Although revisionist historians will claim that any Shadows of Knight best-of that includes “Gloria” will cover just about everything you’ll ever need on this Chicago punk band (and usually acting as if Van Morrison’s and Them’s original was the actual hit — wrong), true believers have long championed their two original albums for the Dunwich label, especially their debut long-player named after their big hit. Why? Simply because it positively rocks with a raw energy of a band straight out of the teen clubs, playing with a total abandon and an energy level that seems to explode out of the speakers. Equal parts Rolling Stones, Yardbirds, Who, and snotty little Chicago-suburb bad boys, the Shadows of Knight could easily put the torch to Chess blues classics, which make up the majority of the songs included here. Their wild takes on “I Just Want to Make Love to You,” “Oh Yeah,” and “I Got My Mojo Working” rank right up there with any British Invasion band’s version from the same time period. Original material was never plentiful on either SOK long-player, but worth checking out are “Light Bulb Blues,” the blues ballad “Dark Side,” and the why-me? rocker “It Always Happens That Way.” Completing the package is the inclusion of three bonus tracks, the single-only “Someone Like Me” and an alternate version, and “I Got My Mojo Working,” which is vastly superior to the take on the original album. A not-too-vastly-different alternate mix of “Oh Yeah” completes the bonus tracks, although the original album version is curiously missing from this otherwise excellent package. Nonetheless, a reissue well worth adding to the collection. If you’re only going to own one Shadows of Knight package, you could, and should, start right here.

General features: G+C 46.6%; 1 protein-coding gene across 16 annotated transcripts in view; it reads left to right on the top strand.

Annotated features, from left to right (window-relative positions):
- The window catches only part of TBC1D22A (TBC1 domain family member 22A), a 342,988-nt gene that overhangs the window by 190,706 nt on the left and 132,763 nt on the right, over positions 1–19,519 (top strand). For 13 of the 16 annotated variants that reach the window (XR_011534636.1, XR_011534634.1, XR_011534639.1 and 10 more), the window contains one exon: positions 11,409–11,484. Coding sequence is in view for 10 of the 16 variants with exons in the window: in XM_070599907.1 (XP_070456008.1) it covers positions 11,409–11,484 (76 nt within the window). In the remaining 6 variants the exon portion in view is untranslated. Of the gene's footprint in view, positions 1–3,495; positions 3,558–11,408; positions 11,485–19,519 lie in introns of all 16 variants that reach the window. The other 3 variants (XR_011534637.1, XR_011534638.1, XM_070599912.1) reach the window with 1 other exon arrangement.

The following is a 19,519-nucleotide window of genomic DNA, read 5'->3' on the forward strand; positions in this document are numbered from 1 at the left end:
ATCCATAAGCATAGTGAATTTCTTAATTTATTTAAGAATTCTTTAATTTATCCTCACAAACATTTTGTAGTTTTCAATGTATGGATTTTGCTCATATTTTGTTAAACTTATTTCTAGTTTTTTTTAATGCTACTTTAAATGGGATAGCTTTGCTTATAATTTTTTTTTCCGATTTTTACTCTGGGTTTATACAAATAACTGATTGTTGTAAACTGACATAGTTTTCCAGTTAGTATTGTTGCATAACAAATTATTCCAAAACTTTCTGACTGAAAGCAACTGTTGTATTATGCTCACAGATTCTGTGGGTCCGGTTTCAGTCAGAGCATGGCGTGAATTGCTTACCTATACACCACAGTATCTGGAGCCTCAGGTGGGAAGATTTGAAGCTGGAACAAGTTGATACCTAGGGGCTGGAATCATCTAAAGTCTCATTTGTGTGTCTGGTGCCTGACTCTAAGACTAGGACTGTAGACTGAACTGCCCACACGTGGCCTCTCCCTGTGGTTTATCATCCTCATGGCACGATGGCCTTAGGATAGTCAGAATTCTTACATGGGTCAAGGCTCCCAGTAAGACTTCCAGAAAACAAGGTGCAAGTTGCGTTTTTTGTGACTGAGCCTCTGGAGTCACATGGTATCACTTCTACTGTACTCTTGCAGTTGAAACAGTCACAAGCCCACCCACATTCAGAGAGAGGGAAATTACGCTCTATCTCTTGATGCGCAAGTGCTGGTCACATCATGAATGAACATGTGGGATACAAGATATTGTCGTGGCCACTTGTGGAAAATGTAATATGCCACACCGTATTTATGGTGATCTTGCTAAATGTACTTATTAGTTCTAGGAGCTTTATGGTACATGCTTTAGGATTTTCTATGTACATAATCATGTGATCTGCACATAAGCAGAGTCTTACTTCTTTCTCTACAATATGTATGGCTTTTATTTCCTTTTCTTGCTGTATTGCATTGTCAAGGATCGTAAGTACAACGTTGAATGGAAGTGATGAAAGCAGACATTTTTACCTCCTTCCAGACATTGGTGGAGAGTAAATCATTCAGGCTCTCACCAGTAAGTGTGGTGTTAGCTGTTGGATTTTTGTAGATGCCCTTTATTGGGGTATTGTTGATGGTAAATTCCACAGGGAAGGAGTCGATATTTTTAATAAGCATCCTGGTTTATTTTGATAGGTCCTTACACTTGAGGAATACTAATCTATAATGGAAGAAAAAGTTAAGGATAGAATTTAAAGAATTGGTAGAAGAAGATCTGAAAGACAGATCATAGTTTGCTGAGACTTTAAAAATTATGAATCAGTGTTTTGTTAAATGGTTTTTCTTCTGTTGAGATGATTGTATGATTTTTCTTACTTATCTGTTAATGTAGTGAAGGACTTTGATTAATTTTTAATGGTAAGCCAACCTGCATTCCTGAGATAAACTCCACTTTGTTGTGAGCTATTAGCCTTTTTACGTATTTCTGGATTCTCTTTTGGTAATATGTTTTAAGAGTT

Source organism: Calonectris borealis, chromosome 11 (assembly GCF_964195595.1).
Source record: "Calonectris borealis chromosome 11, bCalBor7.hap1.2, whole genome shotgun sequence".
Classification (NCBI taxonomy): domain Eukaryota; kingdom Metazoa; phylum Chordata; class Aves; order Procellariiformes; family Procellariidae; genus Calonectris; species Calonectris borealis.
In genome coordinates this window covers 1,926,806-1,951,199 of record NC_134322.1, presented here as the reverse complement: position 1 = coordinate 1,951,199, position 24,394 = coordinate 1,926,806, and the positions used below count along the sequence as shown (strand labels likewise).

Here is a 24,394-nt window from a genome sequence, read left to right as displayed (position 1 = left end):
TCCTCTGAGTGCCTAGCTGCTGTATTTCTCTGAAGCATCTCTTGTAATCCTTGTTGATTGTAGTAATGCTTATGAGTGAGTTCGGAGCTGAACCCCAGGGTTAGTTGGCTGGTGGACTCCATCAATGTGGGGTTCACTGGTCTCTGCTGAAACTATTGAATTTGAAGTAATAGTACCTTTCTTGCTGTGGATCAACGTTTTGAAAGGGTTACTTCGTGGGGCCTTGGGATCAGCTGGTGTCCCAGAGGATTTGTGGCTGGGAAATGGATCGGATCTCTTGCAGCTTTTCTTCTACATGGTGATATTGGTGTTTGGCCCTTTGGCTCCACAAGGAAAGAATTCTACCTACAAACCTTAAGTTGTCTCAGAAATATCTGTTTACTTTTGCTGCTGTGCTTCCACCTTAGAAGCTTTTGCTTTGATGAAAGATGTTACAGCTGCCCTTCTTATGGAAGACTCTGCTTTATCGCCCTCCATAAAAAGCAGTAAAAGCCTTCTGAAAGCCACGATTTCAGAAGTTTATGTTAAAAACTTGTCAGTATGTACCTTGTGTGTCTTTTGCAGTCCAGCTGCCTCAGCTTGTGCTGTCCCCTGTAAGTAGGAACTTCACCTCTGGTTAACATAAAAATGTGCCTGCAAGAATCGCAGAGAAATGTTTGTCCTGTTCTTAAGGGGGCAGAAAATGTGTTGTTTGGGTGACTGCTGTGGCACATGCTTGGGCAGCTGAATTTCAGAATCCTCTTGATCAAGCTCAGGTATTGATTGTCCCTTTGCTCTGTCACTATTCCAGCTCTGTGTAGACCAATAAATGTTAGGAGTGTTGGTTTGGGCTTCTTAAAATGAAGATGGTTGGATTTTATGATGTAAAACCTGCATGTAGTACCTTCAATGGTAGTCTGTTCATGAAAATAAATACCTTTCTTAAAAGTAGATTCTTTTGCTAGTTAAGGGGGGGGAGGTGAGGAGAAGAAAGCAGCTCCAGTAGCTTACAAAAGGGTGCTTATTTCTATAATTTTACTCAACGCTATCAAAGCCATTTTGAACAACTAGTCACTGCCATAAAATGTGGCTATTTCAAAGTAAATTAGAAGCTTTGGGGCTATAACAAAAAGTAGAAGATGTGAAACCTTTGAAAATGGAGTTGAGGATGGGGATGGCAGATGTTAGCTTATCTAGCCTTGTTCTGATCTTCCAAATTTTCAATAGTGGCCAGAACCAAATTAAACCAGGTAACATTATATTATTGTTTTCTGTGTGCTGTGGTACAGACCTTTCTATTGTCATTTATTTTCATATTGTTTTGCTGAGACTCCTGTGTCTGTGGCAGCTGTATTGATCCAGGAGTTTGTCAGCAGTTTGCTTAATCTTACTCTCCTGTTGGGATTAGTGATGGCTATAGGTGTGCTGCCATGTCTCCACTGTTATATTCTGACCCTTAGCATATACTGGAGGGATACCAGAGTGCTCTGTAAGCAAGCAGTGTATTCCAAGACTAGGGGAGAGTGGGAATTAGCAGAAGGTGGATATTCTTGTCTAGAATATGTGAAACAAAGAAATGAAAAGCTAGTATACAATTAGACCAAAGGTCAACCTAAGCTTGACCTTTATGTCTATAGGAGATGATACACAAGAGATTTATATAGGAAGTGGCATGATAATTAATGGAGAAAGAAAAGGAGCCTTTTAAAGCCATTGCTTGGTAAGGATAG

The original LP version of BACK DOOR MEN, the second by the legendary white Chicago garage punk/blues outfit, was one of the most sought-after artifacts of mid-’60s punk rock. Back Door Men was a loud, feedback-laden, sneering piece of rock & roll defiance, mixing raunchy anthems to teenage lust (“Gospel Zone,” “Bad Little Woman”), covers of Chicago blues classics (Willie Dixon’s “Spoonful,” Jimmy Reed’s “Peepin’ and Hidin'”), raga rock (“The Behemoth”), folk-rock (“Hey Joe,” “Three for Love,” “I’ll Make You Sorry”), and a blues-punk grab off of commercial Top 40 (“Tomorrow’s Gonna Be Another Day”) all on one 12″ platter. What makes the record even more startling is that every one of these tracks, however far afield they go from one another, works. The band strides across the music spectrum with a reach and boldness that most listeners usually only associate with the likes of the Beatles or the Rolling Stones, and a grasp that, for a moment here, may have exceeded either of those groups, as they slide from electric guitar into extended Chess-style blues instrumentals (“New York Bullseye”).
-Cub Koda, Bruce Eder, allmusic.com